When you are looking for a way to restore a single tooth or set of teeth, chances are you have come across oral implants.
Acting like a prosthetic root, oral implants physically resemble small titanium screws which are attached to your jaw via a fitting. Traditionally, there are 4 different types of oral implants currently used by dental practitioners; endosteal, zygomatic, subperiosteal and mini or micro-implants. Once these have fused to the jaw, a prosthetic tooth or teeth are then placed onto the implants, allowing you to have a fully functioning set of teeth, which are secure and feel more realistic than dentures.
Sounds simple, doesn’t it? Well, in some instances, especially with endosteal implants, your dentist may want to attempt bone grafting before fitting dental implants. Why? Because you may have insufficient bone to support an implant properly and they may feel that you are unsuited to micro or mini implants.
What is bone grafting?
Bone grafting involves your dentist placing you under local anaesthetic and making a small incision into your gum.
They will then place a piece of bone and set it in place by firmly sewing up the incision. Depending on how many dental implants you are having fitted, they may do this multiple times in one sitting. Once placed, there will be a period of between 3-6 months for the bone graft to fuse with the regular bone.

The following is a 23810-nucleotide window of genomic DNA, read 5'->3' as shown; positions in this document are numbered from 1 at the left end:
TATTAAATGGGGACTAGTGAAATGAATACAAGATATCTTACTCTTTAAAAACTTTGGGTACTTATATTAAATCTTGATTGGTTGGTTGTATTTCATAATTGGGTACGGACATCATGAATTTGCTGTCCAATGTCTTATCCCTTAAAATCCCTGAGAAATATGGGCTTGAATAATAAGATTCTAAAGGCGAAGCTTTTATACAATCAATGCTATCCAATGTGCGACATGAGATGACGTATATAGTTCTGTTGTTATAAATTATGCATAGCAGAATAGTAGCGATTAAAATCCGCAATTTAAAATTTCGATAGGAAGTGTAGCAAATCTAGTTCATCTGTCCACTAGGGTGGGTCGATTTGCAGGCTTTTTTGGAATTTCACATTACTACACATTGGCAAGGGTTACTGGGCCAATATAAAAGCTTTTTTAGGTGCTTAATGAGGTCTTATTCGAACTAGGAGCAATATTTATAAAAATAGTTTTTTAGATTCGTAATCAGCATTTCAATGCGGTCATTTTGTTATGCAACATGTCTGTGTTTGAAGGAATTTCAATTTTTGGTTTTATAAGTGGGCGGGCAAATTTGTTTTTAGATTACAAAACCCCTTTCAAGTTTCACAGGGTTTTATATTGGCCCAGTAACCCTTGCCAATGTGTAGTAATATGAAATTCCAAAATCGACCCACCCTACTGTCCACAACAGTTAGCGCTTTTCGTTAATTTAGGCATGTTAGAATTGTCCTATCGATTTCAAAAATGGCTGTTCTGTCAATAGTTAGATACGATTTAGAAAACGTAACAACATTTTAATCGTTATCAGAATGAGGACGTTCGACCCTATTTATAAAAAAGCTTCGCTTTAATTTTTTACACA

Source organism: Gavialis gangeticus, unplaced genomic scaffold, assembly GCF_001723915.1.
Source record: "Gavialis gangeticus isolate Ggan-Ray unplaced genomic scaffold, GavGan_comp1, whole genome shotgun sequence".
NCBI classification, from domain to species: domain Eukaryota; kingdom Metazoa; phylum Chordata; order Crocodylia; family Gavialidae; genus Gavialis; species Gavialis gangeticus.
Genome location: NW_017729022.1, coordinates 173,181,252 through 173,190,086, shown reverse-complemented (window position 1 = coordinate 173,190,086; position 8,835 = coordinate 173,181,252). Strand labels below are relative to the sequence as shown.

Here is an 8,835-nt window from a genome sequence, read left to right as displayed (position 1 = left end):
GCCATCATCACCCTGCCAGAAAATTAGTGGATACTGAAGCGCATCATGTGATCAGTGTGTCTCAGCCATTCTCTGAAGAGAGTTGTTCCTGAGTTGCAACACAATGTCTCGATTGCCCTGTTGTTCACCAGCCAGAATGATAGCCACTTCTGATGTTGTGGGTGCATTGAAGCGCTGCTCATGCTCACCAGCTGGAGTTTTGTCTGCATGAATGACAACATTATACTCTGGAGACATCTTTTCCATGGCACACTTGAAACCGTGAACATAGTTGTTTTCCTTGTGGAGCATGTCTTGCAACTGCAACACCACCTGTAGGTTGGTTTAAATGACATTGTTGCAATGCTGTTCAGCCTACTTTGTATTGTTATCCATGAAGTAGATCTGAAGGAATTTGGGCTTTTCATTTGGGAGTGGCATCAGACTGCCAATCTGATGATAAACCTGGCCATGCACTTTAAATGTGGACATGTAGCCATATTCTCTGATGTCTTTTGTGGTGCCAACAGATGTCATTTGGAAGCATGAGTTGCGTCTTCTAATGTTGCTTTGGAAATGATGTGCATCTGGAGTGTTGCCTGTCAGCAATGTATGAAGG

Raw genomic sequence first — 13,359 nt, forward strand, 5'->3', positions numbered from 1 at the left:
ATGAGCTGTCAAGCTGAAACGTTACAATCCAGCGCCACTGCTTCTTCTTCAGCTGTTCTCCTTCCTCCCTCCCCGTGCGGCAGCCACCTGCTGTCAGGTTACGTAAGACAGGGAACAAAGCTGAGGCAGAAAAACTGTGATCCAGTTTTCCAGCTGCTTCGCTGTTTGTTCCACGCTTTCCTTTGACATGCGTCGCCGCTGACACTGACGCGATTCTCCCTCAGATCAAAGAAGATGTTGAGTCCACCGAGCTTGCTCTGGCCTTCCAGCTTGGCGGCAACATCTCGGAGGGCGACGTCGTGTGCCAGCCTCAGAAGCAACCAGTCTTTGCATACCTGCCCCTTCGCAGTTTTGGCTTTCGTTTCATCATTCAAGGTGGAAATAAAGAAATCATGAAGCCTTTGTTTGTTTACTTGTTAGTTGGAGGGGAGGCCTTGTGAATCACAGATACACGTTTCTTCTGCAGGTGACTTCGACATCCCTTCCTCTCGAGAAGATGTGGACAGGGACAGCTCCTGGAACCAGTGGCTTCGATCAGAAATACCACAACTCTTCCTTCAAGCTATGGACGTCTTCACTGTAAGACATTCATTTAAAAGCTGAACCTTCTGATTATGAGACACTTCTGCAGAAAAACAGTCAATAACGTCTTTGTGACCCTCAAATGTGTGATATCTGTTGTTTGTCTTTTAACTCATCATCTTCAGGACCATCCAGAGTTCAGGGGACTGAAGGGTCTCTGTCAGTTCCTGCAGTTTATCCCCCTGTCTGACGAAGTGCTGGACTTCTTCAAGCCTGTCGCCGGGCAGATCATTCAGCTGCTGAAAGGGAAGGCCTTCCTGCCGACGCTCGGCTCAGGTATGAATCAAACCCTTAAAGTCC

Why bone loss occurs
Why choose bone grafting? There are many ailments which may cause bone loss and to boost your chances of having dental implants fitted successfully, your dentist may wish to attempt this as a first step.
Causes of bone loss may include severe periodontal disease, dental extractions, dentures (which may rub and erode the bone) and even trauma to the facial area. There are different types of bone grafts which your dentist may try, depending on the severity of the bone loss.
This graft type will typically be taken from your own body. Your dentist may choose to remove the bone from your chin, hip or shin bone; this type of graft has the lowest chance of rejection.
Taken from another person (usually a cadaver), this graft is thoroughly sterilised before being placed. With no secondary surgery to remove the bone from your own body, this is usually the fastest option.
As the name suggests, a xenograft comes from an animal; typically a cow or pig. Like an allograft, the animal it has been taken from will usually be deceased and the bone itself will once again require extensive sterilisation.
And finally, if you do not wish to have a bone graft which has been taken from another person or an animal, your dentist may suggest an alloplastic graft. Made from calcium carbonate and hydroxyapatite, this is a type of synthetic bone which has a minimal rejection rate, and is renowned for being as sturdy as a traditional bone. Great stuff!
Any surgical or invasive procedure carries risks. Before proceeding you should seek a second opinion from an appropriately qualified health practitioner.